How Starting a Literary Magazine Made Me More Optimistic About Rejection

I have a different reaction these days when I get a submission rejected from somewhere I have sent it: it still doesn’t feel good, but I take it less seriously than I used to. I’ve come to believe the authority we invest in editors and magazines is way beyond their capacity or competence.

I speak more to my own limitations, and to the difficulty I have personally encountered in starting a literary magazine and dealing with submissions, editing quality work that has rough edges, cultivating new work, doing outreach, corresponding with authors, etc, than to the incompetence of anyone else.

My experience starting a literary and arts-and-culture magazine, The Creosote Journal, has been much slower and more difficult than I expected. I haven’t given up, but I have been humbled by the project and delayed over and over. My collaborators and I are still, almost 2 years in, “starting” rather than “running” the journal, and still figuring out what it is and what it’s going to be.

So my point is not to indict the literary establishment (whatever that means these days) of conservatism (aesthetic or otherwise), or say they’re not open to new voices. Those are valid arguments, but that isn’t the main thing I think about now when I get a rejection letter or email.

Before, I took it as a devastating negation of my work. To have it rejected was to have the whole world give a No to my dream of being a writer, when what I needed was a series of Yeses. I shrugged it off and kept writing, but it seriously discouraged me every time.

Now I take it less seriously. I wonder who read it. And whether they read beyond the first two sentences. It might not have made it to the over-busy editor, and landed in the inbox of an intern or contributor. And if it made it to the over-busy editor, they were probably too stressed and busy to give it a deep reading, too rushed to look over its flaws. And even if these scenarios didn’t come to pass, maybe they simply were deluged with submissions, got what they needed, and needed to reject anything else coming in automatically.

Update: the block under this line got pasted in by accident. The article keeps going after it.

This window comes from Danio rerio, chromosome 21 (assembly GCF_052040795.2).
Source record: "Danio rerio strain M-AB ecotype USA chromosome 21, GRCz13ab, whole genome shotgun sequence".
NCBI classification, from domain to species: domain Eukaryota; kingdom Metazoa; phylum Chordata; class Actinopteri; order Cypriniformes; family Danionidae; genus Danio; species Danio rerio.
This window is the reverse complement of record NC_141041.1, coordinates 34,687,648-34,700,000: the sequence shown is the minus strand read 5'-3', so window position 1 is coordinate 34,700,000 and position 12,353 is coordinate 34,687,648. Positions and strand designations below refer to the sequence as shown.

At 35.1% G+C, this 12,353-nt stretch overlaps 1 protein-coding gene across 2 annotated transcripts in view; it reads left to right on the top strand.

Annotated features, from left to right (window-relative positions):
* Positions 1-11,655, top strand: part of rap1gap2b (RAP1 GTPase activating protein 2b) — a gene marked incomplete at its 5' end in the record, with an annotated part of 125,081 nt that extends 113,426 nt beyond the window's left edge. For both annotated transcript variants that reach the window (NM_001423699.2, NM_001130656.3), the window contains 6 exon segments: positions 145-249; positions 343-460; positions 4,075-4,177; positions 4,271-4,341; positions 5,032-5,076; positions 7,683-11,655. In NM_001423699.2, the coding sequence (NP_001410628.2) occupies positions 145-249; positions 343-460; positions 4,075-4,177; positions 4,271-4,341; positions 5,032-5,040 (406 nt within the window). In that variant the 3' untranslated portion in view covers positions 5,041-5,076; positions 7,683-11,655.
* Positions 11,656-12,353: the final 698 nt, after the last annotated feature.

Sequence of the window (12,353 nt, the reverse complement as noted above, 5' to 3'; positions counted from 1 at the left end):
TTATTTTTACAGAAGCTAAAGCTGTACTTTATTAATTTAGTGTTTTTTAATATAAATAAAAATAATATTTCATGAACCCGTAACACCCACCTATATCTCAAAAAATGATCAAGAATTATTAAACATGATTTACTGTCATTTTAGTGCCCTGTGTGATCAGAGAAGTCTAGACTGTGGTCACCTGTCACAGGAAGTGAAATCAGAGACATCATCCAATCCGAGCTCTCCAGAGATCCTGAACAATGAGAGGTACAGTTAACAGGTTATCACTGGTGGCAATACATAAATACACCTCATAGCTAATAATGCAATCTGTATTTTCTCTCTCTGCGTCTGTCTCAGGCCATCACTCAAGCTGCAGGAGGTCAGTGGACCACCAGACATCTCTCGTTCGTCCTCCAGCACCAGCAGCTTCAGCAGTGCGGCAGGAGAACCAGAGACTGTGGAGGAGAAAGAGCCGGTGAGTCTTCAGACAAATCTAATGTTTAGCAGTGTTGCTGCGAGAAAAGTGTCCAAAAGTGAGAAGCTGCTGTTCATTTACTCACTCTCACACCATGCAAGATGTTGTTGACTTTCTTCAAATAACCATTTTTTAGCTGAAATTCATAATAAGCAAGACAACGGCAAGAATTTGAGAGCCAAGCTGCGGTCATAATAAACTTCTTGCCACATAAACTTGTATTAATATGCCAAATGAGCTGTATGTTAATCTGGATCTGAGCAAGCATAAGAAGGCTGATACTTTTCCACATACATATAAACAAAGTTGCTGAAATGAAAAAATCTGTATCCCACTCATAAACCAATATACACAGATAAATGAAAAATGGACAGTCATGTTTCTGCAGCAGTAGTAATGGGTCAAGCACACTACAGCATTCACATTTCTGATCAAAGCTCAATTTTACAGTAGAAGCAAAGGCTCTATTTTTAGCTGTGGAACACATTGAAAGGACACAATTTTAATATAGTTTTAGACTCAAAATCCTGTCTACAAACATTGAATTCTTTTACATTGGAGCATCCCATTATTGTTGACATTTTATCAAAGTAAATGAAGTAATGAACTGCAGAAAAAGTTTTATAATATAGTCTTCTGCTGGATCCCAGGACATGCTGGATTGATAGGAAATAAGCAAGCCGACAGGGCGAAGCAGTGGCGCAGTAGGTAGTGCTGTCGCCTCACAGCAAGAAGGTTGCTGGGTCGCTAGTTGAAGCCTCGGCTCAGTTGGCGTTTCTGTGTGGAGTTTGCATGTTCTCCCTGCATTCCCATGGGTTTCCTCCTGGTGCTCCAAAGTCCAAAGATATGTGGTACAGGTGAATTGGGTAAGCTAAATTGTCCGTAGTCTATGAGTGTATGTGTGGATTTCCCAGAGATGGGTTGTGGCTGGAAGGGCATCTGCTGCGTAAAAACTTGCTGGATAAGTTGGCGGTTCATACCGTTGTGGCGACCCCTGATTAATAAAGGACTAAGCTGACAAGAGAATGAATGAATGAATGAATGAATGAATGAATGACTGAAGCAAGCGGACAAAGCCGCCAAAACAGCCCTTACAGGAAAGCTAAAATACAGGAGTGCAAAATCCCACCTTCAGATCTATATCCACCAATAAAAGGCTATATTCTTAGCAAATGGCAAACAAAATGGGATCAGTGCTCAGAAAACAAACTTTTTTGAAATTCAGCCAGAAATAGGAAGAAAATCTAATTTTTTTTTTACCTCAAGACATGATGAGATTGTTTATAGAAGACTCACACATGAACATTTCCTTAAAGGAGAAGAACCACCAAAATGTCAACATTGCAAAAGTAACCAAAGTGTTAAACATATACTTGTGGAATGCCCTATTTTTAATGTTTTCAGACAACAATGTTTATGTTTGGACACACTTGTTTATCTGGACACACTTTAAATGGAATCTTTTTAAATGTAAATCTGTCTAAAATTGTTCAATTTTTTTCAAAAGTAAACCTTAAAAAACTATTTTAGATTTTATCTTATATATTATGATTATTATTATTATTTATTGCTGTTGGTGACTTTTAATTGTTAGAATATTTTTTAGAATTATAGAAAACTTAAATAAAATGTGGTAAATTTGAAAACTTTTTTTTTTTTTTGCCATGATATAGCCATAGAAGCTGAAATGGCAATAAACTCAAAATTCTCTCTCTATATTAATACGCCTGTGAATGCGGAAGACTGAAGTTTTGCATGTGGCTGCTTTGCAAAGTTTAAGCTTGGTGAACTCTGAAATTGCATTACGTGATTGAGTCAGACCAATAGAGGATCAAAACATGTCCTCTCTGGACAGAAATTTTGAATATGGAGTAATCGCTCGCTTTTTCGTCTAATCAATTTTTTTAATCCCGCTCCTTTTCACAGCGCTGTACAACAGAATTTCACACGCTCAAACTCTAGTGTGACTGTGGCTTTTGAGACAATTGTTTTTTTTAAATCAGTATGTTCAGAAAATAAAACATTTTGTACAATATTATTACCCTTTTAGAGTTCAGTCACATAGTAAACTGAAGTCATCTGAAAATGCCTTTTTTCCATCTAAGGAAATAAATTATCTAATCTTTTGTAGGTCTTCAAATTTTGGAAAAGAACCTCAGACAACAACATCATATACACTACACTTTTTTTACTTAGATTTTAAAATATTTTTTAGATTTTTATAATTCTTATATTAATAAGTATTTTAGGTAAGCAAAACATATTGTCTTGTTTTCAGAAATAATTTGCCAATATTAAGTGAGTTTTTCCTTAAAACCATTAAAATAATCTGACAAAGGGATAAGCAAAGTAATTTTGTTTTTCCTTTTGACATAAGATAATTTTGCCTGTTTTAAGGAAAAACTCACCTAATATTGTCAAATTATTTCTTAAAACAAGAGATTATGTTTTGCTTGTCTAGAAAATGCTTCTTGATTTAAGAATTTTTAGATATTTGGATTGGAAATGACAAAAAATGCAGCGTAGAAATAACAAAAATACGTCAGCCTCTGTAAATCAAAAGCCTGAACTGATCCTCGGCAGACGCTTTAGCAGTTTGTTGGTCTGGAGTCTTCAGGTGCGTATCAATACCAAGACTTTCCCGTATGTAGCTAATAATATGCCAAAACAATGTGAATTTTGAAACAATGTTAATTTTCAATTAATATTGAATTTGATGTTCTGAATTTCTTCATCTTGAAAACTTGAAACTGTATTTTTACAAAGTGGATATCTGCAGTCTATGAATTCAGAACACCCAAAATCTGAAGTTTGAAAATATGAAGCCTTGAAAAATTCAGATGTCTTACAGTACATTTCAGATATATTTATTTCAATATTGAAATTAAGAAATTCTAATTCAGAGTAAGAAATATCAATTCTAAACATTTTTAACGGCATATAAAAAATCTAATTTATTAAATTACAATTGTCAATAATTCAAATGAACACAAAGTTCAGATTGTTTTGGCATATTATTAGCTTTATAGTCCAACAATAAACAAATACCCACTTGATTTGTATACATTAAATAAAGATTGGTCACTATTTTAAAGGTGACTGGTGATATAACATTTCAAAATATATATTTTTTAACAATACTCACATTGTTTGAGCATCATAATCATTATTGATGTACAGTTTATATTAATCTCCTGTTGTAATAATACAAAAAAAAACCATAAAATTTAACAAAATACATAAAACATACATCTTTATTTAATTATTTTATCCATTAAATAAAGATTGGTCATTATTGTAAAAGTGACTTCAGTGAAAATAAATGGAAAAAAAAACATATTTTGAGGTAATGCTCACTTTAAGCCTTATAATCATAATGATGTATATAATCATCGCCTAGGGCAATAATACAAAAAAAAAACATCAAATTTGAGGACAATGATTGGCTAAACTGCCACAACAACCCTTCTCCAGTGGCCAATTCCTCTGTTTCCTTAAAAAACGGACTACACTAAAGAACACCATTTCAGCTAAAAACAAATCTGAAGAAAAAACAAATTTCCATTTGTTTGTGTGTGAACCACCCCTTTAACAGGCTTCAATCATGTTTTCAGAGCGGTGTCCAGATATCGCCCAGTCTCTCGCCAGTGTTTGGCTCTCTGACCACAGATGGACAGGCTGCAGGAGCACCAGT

This is good news for any writer. Accept the editors as your fellows, your peers, your potential audience. Don’t put them on a pedestal or take them too seriously. To the extent that they’re gatekeepers to power they have responsibilities that are enormous, and abilities that are extremely limited and constrained by time and resources. This is especially true the more grassroots and small-shop the publisher, but I am sure this is true across the entire profession, from the top to the bottom.

Great work has always been answered with at least some rejection, so while rejection certainly isn’t always a sign of greatness it actually doesn’t automatically mean your work is crap. That’s a harder thing to really feel than to say and know intellectually. But get involved with a literary journal of some kind, or try starting your own, and it brings the point home.

Nobody who auditions the dreams of others can be totally confident of their own judgments. And nobody who has the nerve or compulsion to put their thoughts in writing and share them with the world can afford to keep a thin skin for long. It’s a cliche, but a true one: if a little rejection is enough to discourage you, you’re doing it for the wrong reasons.

I’m still figuring out what it means to “be a writer” – which was an idea that captivated me as a young person so much that I swore one day I’d be one. It was reading that made me feel that way, reading the work of others that motivated me and stirred me to put my own sensations, emotions, and ideas into words. And it still is.

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  1. […] is exactly what writer Justin Allen did with The Cresote Journal. In this terrific blog post, Allen discusses how creating his own magazine has shaped the way he views literary magazines, […]

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